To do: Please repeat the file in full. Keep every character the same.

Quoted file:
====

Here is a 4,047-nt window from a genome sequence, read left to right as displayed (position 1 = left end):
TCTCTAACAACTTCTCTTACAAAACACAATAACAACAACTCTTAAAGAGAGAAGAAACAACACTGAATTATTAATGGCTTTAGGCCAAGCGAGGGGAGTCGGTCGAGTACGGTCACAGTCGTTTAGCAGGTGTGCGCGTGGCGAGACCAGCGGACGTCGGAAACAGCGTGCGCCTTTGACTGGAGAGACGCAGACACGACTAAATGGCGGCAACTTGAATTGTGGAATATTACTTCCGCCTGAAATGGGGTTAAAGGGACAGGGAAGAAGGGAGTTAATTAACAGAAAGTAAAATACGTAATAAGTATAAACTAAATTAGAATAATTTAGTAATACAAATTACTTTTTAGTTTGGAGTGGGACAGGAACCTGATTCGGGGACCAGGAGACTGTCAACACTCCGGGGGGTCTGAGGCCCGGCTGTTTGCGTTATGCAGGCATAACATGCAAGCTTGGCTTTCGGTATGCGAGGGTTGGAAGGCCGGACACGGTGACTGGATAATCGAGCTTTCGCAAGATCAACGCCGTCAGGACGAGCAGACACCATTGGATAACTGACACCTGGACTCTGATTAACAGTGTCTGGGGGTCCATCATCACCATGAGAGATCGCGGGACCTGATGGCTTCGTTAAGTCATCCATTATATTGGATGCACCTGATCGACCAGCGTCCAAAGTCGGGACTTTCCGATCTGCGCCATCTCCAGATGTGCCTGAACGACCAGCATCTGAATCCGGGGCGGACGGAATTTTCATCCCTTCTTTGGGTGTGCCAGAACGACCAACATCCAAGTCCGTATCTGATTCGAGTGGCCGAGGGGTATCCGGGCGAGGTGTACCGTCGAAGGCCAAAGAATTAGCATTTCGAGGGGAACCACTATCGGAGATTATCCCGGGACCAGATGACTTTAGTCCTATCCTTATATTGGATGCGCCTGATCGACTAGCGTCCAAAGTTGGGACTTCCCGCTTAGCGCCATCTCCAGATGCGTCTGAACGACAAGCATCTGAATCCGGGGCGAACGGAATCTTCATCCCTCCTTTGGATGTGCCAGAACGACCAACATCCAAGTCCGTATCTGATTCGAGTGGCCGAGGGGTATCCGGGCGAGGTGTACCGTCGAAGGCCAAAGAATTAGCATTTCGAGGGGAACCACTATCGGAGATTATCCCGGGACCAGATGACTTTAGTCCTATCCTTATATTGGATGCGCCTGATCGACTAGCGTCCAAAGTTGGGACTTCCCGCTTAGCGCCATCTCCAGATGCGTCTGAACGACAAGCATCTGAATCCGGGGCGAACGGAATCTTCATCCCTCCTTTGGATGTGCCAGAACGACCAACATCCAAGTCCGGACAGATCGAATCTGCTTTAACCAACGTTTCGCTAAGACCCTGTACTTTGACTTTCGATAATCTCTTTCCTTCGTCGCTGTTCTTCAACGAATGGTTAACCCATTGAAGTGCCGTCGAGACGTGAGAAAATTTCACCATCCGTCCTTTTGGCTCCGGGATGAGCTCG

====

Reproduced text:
Here is a 4,047-nt window from a genome sequence, read left to right as displayed (position 1 = left end):
TCTCTAACAACTTCTCTTACAAAACACAATAACAACAACTCTTAAAGAGAGAAGAAACAACACTGAATTATTAATGGCTTTAGGCCAAGCGAGGGGAGTCGGTCGAGTACGGTCACAGTCGTTTAGCAGGTGTGCGCGTGGCGAGACCAGCGGACGTCGGAAACAGCGTGCGCCTTTGACTGGAGAGACGCAGACACGACTAAATGGCGGCAACTTGAATTGTGGAATATTACTTCCGCCTGAAATGGGGTTAAAGGGACAGGGAAGAAGGGAGTTAATTAACAGAAAGTAAAATACGTAATAAGTATAAACTAAATTAGAATAATTTAGTAATACAAATTACTTTTTAGTTTGGAGTGGGACAGGAACCTGATTCGGGGACCAGGAGACTGTCAACACTCCGGGGGGTCTGAGGCCCGGCTGTTTGCGTTATGCAGGCATAACATGCAAGCTTGGCTTTCGGTATGCGAGGGTTGGAAGGCCGGACACGGTGACTGGATAATCGAGCTTTCGCAAGATCAACGCCGTCAGGACGAGCAGACACCATTGGATAACTGACACCTGGACTCTGATTAACAGTGTCTGGGGGTCCATCATCACCATGAGAGATCGCGGGACCTGATGGCTTCGTTAAGTCATCCATTATATTGGATGCACCTGATCGACCAGCGTCCAAAGTCGGGACTTTCCGATCTGCGCCATCTCCAGATGTGCCTGAACGACCAGCATCTGAATCCGGGGCGGACGGAATTTTCATCCCTTCTTTGGGTGTGCCAGAACGACCAACATCCAAGTCCGTATCTGATTCGAGTGGCCGAGGGGTATCCGGGCGAGGTGTACCGTCGAAGGCCAAAGAATTAGCATTTCGAGGGGAACCACTATCGGAGATTATCCCGGGACCAGATGACTTTAGTCCTATCCTTATATTGGATGCGCCTGATCGACTAGCGTCCAAAGTTGGGACTTCCCGCTTAGCGCCATCTCCAGATGCGTCTGAACGACAAGCATCTGAATCCGGGGCGAACGGAATCTTCATCCCTCCTTTGGATGTGCCAGAACGACCAACATCCAAGTCCGTATCTGATTCGAGTGGCCGAGGGGTATCCGGGCGAGGTGTACCGTCGAAGGCCAAAGAATTAGCATTTCGAGGGGAACCACTATCGGAGATTATCCCGGGACCAGATGACTTTAGTCCTATCCTTATATTGGATGCGCCTGATCGACTAGCGTCCAAAGTTGGGACTTCCCGCTTAGCGCCATCTCCAGATGCGTCTGAACGACAAGCATCTGAATCCGGGGCGAACGGAATCTTCATCCCTCCTTTGGATGTGCCAGAACGACCAACATCCAAGTCCGGACAGATCGAATCTGCTTTAACCAACGTTTCGCTAAGACCCTGTACTTTGACTTTCGATAATCTCTTTCCTTCGTCGCTGTTCTTCAACGAATGGTTAACCCATTGAAGTGCCGTCGAGACGTGAGAAAATTTCACCATCCGTCCTTTTGGCTCCGGGATGAGCTCG